This story was published by The Center for Public Integrity, a nonprofit, nonpartisan investigative news organization in Washington, D.C.
By Douglas Birch
A senior Energy Department official has requested a special probe of claims by a U.S. nuclear weapons analyst that one of the nuclear weapons laboratories canceled his security clearances and fired him as punishment for publishing a critique of long-standing U.S. weapons policy.
The request by Under Secretary for Nuclear Security Frank Klotz for an inquiry by the DOE inspector general into the dismissal in July of James E. Doyle by Los Alamos National Laboratory was disclosed in a September 15 letter from another department official to Doyle’s attorney, Mark Zaid.
In the letter, Poli Mamolejos, director of the DOE’s Office of Hearings and Appeals, wrote that DOE’s “senior leadership takes the issue you raise seriously, and will not tolerate retaliation or dismissals of employees or contractors for the views expressed in scholarly publications.”
Doyle, a political scientist, was fired in July, shortly after the Center for Public Integrity inquired about the department’s handling of an article he published in the British journal Survival that challenged the tenets of nuclear deterrence and supported President Obama’s call for movement toward a nuclear weapons-free future.
That message conflicted with the laboratory’s principal work developing nuclear weapons, but the laboratory’s security experts cleared it for publication. Then, after hearing complaints from a Republican staff member of the House Armed Services Committee, more senior laboratory officials opted to classify the article retroactively, dock Doyle’s pay, and cancel his clearances.
In the letter, Marmolejos wrote that Klotz had asked the inspector general, Gregory H. Friedman, to examine whether Doyle’s termination “resulted, in whole or in part, from the publication in question or the views expressed in it.”
Marmolejos said Secretary of Energy Moniz had delegated the review of Doyle’s 2013 whistleblower case to Deputy Secretary Daniel Poneman. Poneman, Marmolejos said, had ruled against Doyle’s claim that Los Alamos had “improperly classified” his article in violation of the rules governing government secrecy.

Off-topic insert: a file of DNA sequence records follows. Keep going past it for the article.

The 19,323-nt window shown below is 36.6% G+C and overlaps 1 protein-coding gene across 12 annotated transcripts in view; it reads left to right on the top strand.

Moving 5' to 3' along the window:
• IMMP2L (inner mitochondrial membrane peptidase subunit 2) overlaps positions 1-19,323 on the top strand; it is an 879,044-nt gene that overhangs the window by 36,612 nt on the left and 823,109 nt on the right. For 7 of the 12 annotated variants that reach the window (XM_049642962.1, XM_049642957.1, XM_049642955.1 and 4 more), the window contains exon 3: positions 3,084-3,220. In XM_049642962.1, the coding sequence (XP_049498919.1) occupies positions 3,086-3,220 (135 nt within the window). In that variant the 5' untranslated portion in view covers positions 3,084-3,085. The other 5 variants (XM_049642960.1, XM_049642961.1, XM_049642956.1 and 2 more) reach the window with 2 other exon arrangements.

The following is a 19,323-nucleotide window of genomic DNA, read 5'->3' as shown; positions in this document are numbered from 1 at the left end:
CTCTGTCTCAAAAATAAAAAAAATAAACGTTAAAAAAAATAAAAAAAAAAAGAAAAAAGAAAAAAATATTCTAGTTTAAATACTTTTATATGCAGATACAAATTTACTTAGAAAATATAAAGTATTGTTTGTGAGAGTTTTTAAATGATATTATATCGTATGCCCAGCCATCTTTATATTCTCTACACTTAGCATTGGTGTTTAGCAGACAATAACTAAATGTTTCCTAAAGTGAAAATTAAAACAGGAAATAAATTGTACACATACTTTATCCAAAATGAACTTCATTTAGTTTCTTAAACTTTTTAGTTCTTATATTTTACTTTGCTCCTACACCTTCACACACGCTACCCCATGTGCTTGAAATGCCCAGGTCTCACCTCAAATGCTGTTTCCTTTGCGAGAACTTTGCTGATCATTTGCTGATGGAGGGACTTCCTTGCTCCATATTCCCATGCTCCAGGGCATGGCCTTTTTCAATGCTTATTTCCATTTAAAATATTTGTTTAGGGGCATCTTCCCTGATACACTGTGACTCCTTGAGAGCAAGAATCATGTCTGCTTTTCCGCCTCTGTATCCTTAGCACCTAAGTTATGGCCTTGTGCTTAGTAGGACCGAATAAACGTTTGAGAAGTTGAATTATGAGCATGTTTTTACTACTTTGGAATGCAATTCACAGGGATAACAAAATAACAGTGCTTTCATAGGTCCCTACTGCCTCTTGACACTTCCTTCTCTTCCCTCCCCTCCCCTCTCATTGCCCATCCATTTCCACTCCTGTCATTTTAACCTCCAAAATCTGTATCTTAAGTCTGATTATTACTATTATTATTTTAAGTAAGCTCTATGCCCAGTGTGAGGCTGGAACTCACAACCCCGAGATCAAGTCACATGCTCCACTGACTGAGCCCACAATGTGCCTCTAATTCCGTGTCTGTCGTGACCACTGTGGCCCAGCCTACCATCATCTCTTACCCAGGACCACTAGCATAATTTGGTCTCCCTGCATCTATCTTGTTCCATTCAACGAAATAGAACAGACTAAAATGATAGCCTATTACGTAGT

Poneman essentially upheld Marmolejos’s earlier decision, which ruled that Doyle’s appeal didn’t meet the department’s standard for whistleblowers because it didn’t disclose “substantial” law-breaking by the lab.
Reached by phone while on vacation in New Mexico, Doyle said he had not yet seen Marmolejos’s letter and would study it when he had a chance. He said he was concerned that the ruling that his article was properly classified could make it more difficult for him to pursue his claim of retaliation by the lab.
Zaid said he was disappointed by the ruling in the whistleblower case. “They simply rejected everything we argued on the basis that they rejected everything we argued,” he said. “They simply said, ‘We don’t agree.’” But Zaid called the decision to refer the case to the inspector general welcome. “I would say it is recognition by the DOE of the sensitivity of the issues surrounding Jim’s termination,” he said.
Zaid said Doyle would file another whistleblower complaint challenging his termination, an issue not covered in the original case decided Monday. The lawyer said Doyle also planned to pursue an appeal of the classification of his article with the National Archives’ Information Security Oversight Office.
Klotz, meanwhile, sent a letter to the Federation of American Scientists confirming that he was asking the inspector general to review Doyle’s case and saying the DOE “fully subscribes to the principle and importance of academic freedom at our laboratories, and will not tolerate retaliation against nor dismissal of employees or contractors based on the opinions they express in scholarly publications and presentations.”
Klotz also said the DOE would review and, if necessary, clarify standards for reviewing scholarly articles for possible classified content prior to publication, in response to the Federation’s expression of concern about the handling of Doyle's case.
None of the others involved—Friedman and officials at Los Alamos, or their spokesmen—returned phone calls seeking comment Monday. Last year, Los Alamos officials told Doyle that his article should never have been cleared for publication. When he was terminated in July, he was told he was being laid off as part of a program of staff reductions prompted by budget concerns.
“By handing it off to the inspector general, they are creating the possibility of an impartial review,” said Steven Aftergood, director of the Project on Government Secrecy at the Federation. “I think that’s a positive step, because it takes it out of the narrow framework of regulatory compliance and addresses the core question: Was he retaliated against? And are there procedures in place to protect the independence and intellectual integrity of employees, especially at the national labs?”